There may be 300,000 fewer births this year because of the pandemic—and it matters

Not only do we have a society in which people are suffering and dying unjustly every day, we have a society that makes people not want to have children.

woman wearing mask

My kids got a fish tank for Christmas, which means that every few weeks, it is my (kind of gross) responsibility to clean it with them. I get out the gravel suction thing (official name) and get to work disrupting the little aquatic ecosystem—and almost instantly the truth is revealed. The water gets filled with all of the muck that was hiding under the gravel. I'll spare you the details, but it's not pretty.

And every time I think to myself, wow, that muck has been here all along, accumulating slowly and steadily. The water that appeared clean has been anything but—but it took a major disruption to the normal way of things to really see the filth for what it is.

For my fishtank, it took a gravel suction tube. For our country, it took a pandemic.


It is March of 2021, and the world is reflecting on the milestone we could have never imagined. Two-weeks of (not actually) flattening the curve has turned into a solid year of turmoil and tragedy, and in many ways, we can only begin to wrap our minds around the enormity of it all.

The lives lost. The economy shattered. And according to new population data reports, the babies not being born. Due to the pandemic, one-third of women are delaying their plans to have a baby or deciding to have fewer (or no) children.

While birth rates have been decreasing in the United States for some time, current data indicates a significant and abrupt decline related to the pandemic—and according to The Wall Street Journal, experts do not expect this to be short-lived. "Demographers warn the dip is unlikely to be temporary, especially if the pandemic and its economic consequences drag on."

According to a December report by The Brookings Institution, we can expect to see 300,000 fewer babies born in the United States in 2021. This trend isn't just happening in the United States, by the way. The Wall Street Journal reports that births in France are down by 13.5%, 9.3% in Japan, and in Italy, they are down 21.6%.

The baby bust is not surprising. It makes sense that a pandemic would give people pause when considering if and how they want to expand their family. Plus, the 2021 State of Motherhood Survey found that 41% of millennial mothers say they're having less sex as a result of the pandemic. For those who plan to conceive via sex, this statistic might have some very real implications when it comes to family growth.

But beyond the obvious, the pandemic has revealed so many systemic problems—so much muck under the gravel—that makes it close to impossible for so many people to swim every single day.

The systemic racism.

The lack of childcare as infrastructure.

The economic disparities.

The educational system shortcomings.

The invalidation of mothers and caregivers.

The healthcare deserts.

The work environments that make it nearly impossible to combine a career and parenthood.

The pandemic didn't create any of these problems. They have been here all along.

That these problems hid under the gravel, that the water appeared clean to so many people before the pandemic, is perhaps the biggest marker of privilege and disequity we will see in our lifetimes.

It took a pandemic to show us just how broken we are. And now that we know, of course more and more people are choosing not to have children.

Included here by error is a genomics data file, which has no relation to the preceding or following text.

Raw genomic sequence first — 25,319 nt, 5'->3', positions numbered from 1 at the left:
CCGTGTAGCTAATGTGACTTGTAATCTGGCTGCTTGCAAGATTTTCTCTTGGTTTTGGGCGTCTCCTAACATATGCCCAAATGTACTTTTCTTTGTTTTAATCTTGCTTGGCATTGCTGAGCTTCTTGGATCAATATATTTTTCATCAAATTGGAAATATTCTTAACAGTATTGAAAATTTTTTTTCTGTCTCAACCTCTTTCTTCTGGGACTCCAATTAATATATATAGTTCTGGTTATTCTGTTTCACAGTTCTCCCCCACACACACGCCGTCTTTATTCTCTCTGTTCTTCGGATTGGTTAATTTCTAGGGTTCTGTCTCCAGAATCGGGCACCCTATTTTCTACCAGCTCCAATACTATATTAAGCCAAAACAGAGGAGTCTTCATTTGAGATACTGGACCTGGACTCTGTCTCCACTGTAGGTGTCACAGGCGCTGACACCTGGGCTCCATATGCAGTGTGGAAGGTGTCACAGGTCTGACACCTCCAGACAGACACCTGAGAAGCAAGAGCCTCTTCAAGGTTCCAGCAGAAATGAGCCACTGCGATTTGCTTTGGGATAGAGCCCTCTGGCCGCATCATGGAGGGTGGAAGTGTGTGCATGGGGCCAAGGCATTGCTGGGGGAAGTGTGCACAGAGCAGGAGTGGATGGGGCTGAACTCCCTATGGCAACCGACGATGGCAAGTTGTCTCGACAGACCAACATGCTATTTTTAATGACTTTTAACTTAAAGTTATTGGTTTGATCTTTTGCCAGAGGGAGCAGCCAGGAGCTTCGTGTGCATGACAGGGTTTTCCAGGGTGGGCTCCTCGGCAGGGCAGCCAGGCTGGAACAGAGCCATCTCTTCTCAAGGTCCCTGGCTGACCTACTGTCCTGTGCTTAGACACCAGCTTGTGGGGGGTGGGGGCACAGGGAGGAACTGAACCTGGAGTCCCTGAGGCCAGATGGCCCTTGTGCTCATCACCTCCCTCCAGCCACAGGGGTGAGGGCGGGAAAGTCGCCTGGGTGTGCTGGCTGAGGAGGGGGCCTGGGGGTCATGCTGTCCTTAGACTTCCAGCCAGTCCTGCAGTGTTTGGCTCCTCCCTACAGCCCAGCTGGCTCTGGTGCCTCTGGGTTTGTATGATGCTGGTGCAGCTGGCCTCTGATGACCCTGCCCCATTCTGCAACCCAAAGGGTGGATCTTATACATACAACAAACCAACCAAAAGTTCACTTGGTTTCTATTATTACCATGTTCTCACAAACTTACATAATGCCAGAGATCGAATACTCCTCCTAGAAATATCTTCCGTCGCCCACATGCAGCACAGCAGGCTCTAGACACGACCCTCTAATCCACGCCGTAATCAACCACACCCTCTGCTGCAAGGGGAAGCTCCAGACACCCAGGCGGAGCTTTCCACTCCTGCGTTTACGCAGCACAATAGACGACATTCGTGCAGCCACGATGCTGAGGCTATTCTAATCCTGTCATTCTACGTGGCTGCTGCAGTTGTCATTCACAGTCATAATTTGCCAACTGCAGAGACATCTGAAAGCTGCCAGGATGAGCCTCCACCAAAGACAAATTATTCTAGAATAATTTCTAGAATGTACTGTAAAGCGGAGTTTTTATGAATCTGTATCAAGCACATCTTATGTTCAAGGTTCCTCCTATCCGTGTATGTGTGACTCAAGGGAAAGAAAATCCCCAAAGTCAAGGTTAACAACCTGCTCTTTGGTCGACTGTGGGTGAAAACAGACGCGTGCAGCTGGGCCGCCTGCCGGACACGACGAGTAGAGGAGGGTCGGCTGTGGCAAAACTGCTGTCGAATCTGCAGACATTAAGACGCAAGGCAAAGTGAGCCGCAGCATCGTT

So now that we see the muck, the question is what are we going to do about it? Because not only do we have a society in which people are suffering and dying unjustly every day, we have a society that makes people not want to have children.

On a purely economic level, it's likely that this will harm us. Fewer young people means fewer people entering the workforce, fewer new scientists curing diseases, fewer innovators inventing. Experts also worry about a society in which there are more elderly people than young people—something we may be dealing with in the future. Questions around who will fund the elder-care services and physically take care of the aging are already of concern to economists, and it's going to get worse before it gets better.

Let me be very clear: it is not the responsibility of people to have babies for the good of humanity. It is the responsibility of our governments and societal infrastructures to create stable and safe environments in which people can make choices because they have the resources to support their decisions. And in that society with resources, it's likely that more people will choose to have children.

We need to clean up our muck, and quickly. Because—and I am sorry to do this to you but we need to think about this now—we could have another pandemic. We could have another national and global crisis. We need to do a much better job building a foundation that doesn't crumble when disruption enters the tank.

So while we plan for our lopsided aging population of the future, we need to also correct the inequities of our present.

That means acknowledging and fighting systemic racism at every turn.

That means building childcare into the infrastructure.

That means decreasing the economic disparities.

That means fixing the educational system shortcomings.

That means validating mothers and caregivers.

That means eliminating healthcare deserts.

That means creating work environments that make it nearly impossible to combine a career and parenthood.

It shouldn't have taken a pandemic, but here we are. Are you ready to clean up the muck before it's too late?

In This Article